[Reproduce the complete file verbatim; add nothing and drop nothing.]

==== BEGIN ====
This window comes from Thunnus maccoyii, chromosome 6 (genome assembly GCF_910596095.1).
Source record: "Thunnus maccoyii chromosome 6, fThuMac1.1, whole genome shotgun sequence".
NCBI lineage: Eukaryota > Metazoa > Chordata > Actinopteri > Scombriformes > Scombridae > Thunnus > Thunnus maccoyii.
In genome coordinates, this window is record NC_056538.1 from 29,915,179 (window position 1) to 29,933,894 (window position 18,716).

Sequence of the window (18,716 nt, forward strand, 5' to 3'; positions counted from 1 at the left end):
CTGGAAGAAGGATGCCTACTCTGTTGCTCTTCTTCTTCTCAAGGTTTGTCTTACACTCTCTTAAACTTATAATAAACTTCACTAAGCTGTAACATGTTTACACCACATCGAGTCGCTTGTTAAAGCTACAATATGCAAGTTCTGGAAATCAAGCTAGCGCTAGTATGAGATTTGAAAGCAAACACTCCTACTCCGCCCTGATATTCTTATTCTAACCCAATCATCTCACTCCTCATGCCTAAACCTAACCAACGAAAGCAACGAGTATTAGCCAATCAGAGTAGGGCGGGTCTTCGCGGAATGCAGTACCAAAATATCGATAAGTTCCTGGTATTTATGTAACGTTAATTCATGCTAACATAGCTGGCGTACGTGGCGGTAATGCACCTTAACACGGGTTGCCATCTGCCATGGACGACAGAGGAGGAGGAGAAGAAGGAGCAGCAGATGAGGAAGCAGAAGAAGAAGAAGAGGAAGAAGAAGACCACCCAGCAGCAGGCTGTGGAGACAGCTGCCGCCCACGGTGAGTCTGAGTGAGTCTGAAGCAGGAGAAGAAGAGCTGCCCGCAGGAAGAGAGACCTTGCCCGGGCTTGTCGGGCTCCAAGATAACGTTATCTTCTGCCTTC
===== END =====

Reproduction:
This window comes from Thunnus maccoyii, chromosome 6 (genome assembly GCF_910596095.1).
Source record: "Thunnus maccoyii chromosome 6, fThuMac1.1, whole genome shotgun sequence".
NCBI lineage: Eukaryota > Metazoa > Chordata > Actinopteri > Scombriformes > Scombridae > Thunnus > Thunnus maccoyii.
In genome coordinates, this window is record NC_056538.1 from 29,915,179 (window position 1) to 29,933,894 (window position 18,716).

Sequence of the window (18,716 nt, forward strand, 5' to 3'; positions counted from 1 at the left end):
CTGGAAGAAGGATGCCTACTCTGTTGCTCTTCTTCTTCTCAAGGTTTGTCTTACACTCTCTTAAACTTATAATAAACTTCACTAAGCTGTAACATGTTTACACCACATCGAGTCGCTTGTTAAAGCTACAATATGCAAGTTCTGGAAATCAAGCTAGCGCTAGTATGAGATTTGAAAGCAAACACTCCTACTCCGCCCTGATATTCTTATTCTAACCCAATCATCTCACTCCTCATGCCTAAACCTAACCAACGAAAGCAACGAGTATTAGCCAATCAGAGTAGGGCGGGTCTTCGCGGAATGCAGTACCAAAATATCGATAAGTTCCTGGTATTTATGTAACGTTAATTCATGCTAACATAGCTGGCGTACGTGGCGGTAATGCACCTTAACACGGGTTGCCATCTGCCATGGACGACAGAGGAGGAGGAGAAGAAGGAGCAGCAGATGAGGAAGCAGAAGAAGAAGAAGAGGAAGAAGAAGACCACCCAGCAGCAGGCTGTGGAGACAGCTGCCGCCCACGGTGAGTCTGAGTGAGTCTGAAGCAGGAGAAGAAGAGCTGCCCGCAGGAAGAGAGACCTTGCCCGGGCTTGTCGGGCTCCAAGATAACGTTATCTTCTGCCTTC